Both Madisonville's top elected official and top administrator have stepped down.
City Manager Tom Ginter's resignation was accepted by the city council this past Thursday, and Sunday, Mayor Scott Singletary tendered his resignation, which was effective Monday. They are just the latest dominos to fall in what has been a turbulent time in the city's history.
Ginter's resignation came following a closed-door executive session of the city council. The vote to ask for and accept the resignation was 3-to-2. Councilmembers Marvin Stanton (who is the mayor pro tem), Terri Creel and Debra Drake voted in favor, while Pearline Johnson and Lois Brown voted against.
It was Ginter's resignation that seemed to spark Mayor Singletary's decision to step down. In a letter to the citizens of Madisonville dated Sunday, Singletary said Ginter had done a fine job as city manager, but that political posturing by some members of the city council had brought this all on.
Singletary's full letter to the citizens of Madisonville can be read at this link:
Singletary wrote, "The last six months has brought about an evolution of philosophical and ethical differences of myself and a majority of the council. I feel that some of the challenges that we have had to deal with most likely polarized the community even more than it was before these incidents.
"I feel that the Council continued to micro-manage the City Manager and they lost a global perspective of what was best for the city," he continued.
Among those incidents is the controversy surrounding allegations of racial profiling brought against the Madisonville Police Department. A group called the Concerned Citizens of Madisonville formed in October, bringing forward claims of unfair treatment against certain citizens, including minorities.
The police department vehemently denied the claims, and at one point, Chief George Sweetin said he took no stock in the claims of the CCM, saying of those he saw in the group, 75 percent had a criminal history.
Throughout the following weeks, discussions went on to possibly change certain aspects of the law in order to alleviate the suspicions. Indeed, two new initiatives were instituted, though the CCM was not fully pleased with the changes. (Read more here)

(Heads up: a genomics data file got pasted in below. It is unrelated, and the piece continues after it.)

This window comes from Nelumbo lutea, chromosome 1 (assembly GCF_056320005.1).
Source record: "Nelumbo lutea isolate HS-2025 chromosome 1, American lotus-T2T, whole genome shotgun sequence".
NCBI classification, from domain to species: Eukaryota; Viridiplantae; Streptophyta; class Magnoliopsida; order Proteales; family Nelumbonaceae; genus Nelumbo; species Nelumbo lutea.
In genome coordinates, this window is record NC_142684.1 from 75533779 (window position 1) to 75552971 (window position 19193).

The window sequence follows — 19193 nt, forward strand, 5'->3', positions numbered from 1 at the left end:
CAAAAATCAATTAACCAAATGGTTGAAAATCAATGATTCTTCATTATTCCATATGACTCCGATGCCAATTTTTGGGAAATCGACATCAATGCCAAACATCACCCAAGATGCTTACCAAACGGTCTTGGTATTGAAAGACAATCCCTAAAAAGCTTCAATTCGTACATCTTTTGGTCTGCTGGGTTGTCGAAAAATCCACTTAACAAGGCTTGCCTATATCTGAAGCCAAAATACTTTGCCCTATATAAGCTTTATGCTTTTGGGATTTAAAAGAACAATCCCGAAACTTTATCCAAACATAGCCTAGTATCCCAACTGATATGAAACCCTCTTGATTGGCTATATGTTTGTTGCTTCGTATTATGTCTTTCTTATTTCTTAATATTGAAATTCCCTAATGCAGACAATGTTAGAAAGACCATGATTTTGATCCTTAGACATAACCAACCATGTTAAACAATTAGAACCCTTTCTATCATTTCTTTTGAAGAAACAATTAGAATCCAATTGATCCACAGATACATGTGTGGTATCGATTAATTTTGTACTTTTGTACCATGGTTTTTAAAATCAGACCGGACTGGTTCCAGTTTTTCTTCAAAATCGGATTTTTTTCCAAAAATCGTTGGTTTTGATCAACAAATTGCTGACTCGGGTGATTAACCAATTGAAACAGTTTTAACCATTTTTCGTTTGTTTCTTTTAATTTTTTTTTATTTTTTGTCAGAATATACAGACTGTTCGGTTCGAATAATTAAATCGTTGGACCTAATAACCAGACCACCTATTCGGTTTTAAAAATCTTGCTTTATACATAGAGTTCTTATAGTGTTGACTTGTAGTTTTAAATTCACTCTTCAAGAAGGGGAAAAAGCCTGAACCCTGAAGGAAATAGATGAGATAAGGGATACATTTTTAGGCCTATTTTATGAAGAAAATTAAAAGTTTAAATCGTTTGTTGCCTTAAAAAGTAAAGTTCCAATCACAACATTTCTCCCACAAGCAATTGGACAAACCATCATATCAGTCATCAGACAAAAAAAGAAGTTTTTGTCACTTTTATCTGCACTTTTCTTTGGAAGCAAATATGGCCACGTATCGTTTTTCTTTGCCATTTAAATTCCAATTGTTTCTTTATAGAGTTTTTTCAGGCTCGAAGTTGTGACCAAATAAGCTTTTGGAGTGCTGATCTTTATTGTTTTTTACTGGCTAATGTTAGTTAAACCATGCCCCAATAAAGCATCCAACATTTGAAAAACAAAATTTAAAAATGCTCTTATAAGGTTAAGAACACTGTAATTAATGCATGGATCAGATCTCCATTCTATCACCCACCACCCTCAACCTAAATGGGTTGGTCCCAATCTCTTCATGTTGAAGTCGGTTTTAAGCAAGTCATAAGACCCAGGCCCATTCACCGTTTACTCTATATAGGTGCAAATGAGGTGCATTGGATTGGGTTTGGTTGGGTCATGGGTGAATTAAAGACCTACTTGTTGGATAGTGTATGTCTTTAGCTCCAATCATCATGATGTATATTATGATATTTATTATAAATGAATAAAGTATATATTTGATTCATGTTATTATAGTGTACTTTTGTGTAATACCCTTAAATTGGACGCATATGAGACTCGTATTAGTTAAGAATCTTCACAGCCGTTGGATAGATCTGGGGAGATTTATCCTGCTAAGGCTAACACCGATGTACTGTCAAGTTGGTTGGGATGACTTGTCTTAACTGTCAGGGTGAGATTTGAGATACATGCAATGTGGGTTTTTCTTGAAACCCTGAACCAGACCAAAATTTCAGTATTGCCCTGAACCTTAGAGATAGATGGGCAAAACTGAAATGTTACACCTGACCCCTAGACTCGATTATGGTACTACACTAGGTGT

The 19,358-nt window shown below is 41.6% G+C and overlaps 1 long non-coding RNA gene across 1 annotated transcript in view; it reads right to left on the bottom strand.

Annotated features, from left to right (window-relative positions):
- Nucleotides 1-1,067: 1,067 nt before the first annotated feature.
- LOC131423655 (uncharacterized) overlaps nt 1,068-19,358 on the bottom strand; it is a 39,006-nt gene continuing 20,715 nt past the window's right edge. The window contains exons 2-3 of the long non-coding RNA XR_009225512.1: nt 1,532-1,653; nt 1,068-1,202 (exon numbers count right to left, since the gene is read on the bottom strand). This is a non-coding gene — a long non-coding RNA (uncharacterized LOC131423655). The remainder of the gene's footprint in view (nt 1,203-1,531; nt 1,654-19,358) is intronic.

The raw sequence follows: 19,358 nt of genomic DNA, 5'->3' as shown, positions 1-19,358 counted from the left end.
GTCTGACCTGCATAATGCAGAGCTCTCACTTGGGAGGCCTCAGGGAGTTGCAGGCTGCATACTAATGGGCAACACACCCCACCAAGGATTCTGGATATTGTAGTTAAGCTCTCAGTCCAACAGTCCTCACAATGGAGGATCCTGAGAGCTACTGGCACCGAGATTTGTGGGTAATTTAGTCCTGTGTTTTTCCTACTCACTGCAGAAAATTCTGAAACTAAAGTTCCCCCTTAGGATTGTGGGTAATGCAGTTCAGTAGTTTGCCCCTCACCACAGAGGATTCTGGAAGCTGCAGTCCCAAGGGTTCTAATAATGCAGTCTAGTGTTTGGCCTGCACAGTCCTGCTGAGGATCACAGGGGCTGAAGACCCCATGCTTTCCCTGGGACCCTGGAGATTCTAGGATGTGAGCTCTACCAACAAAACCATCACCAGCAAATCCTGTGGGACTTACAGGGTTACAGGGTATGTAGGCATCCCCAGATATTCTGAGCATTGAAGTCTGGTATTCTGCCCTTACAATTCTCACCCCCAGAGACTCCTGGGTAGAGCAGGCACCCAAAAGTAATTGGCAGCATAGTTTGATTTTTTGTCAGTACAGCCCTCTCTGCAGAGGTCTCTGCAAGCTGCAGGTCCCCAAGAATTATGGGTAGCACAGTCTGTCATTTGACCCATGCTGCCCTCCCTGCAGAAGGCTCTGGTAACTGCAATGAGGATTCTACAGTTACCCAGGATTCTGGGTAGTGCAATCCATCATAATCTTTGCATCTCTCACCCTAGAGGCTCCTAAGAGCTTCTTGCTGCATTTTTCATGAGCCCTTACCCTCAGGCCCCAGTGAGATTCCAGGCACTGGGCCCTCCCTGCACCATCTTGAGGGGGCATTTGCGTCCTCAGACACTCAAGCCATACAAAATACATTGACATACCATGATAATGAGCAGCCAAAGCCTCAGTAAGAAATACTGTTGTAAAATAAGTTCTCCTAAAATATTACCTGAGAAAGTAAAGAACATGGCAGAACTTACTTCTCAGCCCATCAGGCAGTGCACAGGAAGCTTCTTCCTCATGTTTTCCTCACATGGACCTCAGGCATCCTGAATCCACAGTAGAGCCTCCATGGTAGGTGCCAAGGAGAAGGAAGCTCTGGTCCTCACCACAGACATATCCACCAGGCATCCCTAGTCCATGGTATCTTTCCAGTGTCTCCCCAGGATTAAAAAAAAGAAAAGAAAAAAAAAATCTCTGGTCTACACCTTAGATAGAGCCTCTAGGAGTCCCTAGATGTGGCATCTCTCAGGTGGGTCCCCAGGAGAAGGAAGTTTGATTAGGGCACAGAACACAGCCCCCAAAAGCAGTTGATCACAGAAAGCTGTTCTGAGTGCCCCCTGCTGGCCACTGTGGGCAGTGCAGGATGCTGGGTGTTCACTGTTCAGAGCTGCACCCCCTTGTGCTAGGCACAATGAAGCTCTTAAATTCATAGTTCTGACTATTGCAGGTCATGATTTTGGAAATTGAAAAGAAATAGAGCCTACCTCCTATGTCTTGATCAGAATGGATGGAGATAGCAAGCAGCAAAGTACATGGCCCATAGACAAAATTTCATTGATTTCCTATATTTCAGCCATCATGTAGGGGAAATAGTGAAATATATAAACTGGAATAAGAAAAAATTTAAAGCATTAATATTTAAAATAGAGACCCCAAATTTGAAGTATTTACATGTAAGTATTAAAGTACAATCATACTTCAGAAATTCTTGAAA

A representative of the Concerned Citizens of Madisonville, Reverend Fred Randle called Singletary and Ginter's resignations "a loss" for the city, saying they and some councilmembers showed genuine care for their concerns.
Another long time resident, former Mayor Kirby Woehst, said, "It's bad enough to lose one, but now that we have lost two at one time, it's going to be a difficult thing because you've got to follow a chain of command that you've got to follow. This is part of the rules and regulations of any city."
And to illustrate the variety of opinions, another former councilmember, businessman Dave Ward, called Singletary's resignation "childish" since he was unwilling to stay in the job after Ginter's departure. He added Ginter proved incapable of handling Madisonville's business, and did not sufficiently meet the needs of the city and the council.
Ginter was the subject of some lengthy job reviews by the council during his tenure, which began in 2004. Recently, he was also no-billed by a grand jury on charges of abuse of official capacity after claims that he used city work crews to do labor for a friend. (Read more here)
The city also saw economic growth in that time, including a major car dealership's arrival in town. (Read more here) Ginter also supported the creation of zoning in Madisonville, which was recently enacted. (Read more here)
As stated on the City of Madisonville's website, Ginter brought nearly two decades of experience in city government to Madisonville, all of which came in Oklahoma.
Calls to current councilmembers were not returned. They will meet Thursday to determine the next steps in selecting a mayor.
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